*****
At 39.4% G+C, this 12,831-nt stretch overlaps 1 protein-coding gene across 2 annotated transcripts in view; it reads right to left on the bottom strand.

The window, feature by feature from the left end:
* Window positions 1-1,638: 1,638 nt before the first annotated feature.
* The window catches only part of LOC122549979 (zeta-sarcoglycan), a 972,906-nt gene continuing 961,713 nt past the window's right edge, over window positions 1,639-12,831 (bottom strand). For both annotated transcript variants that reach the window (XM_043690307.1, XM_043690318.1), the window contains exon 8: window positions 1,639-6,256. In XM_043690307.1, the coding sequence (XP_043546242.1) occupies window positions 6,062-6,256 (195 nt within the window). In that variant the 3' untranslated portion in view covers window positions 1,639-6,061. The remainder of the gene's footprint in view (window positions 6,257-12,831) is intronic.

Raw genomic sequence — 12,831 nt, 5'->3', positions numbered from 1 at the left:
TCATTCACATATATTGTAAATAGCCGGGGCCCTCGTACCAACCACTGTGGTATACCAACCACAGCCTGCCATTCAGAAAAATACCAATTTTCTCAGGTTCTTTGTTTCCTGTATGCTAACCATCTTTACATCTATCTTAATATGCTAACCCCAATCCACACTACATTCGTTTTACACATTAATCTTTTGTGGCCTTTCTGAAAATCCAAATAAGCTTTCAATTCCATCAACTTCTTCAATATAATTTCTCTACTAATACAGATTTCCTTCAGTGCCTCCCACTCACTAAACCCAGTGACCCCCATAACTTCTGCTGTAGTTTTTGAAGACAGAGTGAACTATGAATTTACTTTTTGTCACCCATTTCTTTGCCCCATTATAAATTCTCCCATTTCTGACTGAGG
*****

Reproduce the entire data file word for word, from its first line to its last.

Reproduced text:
At 39.4% G+C, this 12,831-nt stretch overlaps 1 protein-coding gene across 2 annotated transcripts in view; it reads right to left on the bottom strand.

The window, feature by feature from the left end:
* Window positions 1-1,638: 1,638 nt before the first annotated feature.
* The window catches only part of LOC122549979 (zeta-sarcoglycan), a 972,906-nt gene continuing 961,713 nt past the window's right edge, over window positions 1,639-12,831 (bottom strand). For both annotated transcript variants that reach the window (XM_043690307.1, XM_043690318.1), the window contains exon 8: window positions 1,639-6,256. In XM_043690307.1, the coding sequence (XP_043546242.1) occupies window positions 6,062-6,256 (195 nt within the window). In that variant the 3' untranslated portion in view covers window positions 1,639-6,061. The remainder of the gene's footprint in view (window positions 6,257-12,831) is intronic.

Raw genomic sequence — 12,831 nt, 5'->3', positions numbered from 1 at the left:
TCATTCACATATATTGTAAATAGCCGGGGCCCTCGTACCAACCACTGTGGTATACCAACCACAGCCTGCCATTCAGAAAAATACCAATTTTCTCAGGTTCTTTGTTTCCTGTATGCTAACCATCTTTACATCTATCTTAATATGCTAACCCCAATCCACACTACATTCGTTTTACACATTAATCTTTTGTGGCCTTTCTGAAAATCCAAATAAGCTTTCAATTCCATCAACTTCTTCAATATAATTTCTCTACTAATACAGATTTCCTTCAGTGCCTCCCACTCACTAAACCCAGTGACCCCCATAACTTCTGCTGTAGTTTTTGAAGACAGAGTGAACTATGAATTTACTTTTTGTCACCCATTTCTTTGCCCCATTATAAATTCTCCCATTTCTGACTGAGG